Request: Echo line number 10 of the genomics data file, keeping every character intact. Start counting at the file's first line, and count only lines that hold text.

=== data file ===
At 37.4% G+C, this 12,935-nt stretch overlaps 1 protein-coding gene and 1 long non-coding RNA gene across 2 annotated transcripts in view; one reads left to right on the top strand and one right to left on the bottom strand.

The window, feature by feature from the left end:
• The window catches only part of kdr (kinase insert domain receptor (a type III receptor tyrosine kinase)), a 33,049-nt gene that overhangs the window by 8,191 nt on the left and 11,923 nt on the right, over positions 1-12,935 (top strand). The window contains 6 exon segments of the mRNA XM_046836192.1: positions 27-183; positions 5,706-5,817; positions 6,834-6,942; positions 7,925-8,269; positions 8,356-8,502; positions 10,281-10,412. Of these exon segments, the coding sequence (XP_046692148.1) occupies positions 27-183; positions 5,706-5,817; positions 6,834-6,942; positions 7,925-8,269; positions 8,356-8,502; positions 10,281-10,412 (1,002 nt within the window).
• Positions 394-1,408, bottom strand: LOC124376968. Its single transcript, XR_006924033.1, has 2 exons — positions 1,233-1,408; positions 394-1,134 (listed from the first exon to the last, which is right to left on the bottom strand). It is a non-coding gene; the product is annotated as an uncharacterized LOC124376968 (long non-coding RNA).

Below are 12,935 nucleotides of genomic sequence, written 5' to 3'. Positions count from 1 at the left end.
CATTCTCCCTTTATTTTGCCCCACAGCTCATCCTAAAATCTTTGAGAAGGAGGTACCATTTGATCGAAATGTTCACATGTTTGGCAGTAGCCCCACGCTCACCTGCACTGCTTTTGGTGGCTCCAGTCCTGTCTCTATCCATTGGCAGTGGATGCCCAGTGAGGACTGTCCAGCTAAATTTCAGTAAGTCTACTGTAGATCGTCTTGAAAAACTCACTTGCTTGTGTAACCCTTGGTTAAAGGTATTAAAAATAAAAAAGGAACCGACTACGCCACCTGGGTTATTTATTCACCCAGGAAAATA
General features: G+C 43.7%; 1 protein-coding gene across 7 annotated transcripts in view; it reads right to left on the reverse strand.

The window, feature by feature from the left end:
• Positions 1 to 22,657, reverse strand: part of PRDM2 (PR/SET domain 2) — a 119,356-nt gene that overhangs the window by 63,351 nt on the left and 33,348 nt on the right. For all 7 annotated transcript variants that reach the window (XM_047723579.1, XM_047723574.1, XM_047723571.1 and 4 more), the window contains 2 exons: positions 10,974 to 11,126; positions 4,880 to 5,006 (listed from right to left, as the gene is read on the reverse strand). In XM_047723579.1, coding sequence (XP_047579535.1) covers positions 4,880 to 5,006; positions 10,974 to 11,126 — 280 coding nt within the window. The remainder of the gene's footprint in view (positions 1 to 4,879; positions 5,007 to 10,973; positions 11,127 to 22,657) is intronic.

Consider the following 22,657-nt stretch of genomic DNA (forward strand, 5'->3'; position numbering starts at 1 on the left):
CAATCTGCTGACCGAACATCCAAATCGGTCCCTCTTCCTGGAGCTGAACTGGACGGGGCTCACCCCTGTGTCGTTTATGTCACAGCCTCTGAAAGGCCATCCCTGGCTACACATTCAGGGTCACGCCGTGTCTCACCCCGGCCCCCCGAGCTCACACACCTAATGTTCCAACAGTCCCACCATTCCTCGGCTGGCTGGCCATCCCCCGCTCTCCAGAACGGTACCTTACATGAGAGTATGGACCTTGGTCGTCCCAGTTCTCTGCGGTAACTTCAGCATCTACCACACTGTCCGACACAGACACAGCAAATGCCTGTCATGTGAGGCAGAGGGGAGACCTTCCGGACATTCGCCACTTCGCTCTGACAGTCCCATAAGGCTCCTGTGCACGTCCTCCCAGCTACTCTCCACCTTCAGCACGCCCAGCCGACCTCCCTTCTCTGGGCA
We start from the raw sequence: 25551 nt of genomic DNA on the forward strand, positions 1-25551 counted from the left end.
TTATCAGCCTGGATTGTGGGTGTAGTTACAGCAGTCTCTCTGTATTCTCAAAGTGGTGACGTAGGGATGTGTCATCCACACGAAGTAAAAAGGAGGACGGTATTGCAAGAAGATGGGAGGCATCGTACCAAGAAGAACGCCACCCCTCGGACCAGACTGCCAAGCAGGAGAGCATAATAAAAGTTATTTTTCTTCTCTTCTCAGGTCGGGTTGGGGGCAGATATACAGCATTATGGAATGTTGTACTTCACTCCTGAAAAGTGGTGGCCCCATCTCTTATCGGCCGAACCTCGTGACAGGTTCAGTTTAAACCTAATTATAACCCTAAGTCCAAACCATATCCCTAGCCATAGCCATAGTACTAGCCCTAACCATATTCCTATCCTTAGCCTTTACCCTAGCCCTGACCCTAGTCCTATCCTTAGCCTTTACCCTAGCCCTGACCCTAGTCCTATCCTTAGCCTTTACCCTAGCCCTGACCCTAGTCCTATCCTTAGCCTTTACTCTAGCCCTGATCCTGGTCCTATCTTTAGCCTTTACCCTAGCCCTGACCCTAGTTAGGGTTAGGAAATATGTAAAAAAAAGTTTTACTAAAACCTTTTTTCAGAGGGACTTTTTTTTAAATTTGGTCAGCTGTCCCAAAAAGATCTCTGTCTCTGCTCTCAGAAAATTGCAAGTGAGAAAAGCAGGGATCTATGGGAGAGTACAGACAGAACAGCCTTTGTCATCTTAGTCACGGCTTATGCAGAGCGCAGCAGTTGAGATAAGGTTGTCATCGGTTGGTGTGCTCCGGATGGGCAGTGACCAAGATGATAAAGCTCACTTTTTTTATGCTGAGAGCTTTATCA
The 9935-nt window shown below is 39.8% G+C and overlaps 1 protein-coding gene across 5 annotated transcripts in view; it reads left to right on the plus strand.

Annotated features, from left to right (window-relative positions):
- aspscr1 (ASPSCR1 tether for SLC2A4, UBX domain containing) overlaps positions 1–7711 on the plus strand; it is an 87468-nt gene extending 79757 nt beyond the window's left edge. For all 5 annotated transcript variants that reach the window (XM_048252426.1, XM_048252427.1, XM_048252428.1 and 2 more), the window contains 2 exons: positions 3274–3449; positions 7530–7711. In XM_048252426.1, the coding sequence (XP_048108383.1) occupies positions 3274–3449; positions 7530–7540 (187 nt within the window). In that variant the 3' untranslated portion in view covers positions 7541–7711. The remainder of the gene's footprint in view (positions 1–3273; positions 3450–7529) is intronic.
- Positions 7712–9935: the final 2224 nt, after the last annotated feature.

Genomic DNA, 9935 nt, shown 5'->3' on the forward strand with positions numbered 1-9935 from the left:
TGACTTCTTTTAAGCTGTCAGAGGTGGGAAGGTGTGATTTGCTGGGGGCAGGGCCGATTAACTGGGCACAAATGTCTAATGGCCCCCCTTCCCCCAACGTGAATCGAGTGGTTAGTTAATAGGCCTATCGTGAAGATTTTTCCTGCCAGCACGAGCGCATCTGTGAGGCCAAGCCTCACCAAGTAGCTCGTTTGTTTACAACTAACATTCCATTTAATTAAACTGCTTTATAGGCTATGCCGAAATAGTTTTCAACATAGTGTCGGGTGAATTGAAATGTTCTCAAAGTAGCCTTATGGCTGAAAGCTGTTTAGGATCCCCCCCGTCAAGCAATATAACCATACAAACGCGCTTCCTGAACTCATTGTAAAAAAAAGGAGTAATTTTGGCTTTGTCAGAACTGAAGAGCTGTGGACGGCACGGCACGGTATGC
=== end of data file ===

Consider the following 22,657-nt stretch of genomic DNA (forward strand, 5'->3'; position numbering starts at 1 on the left):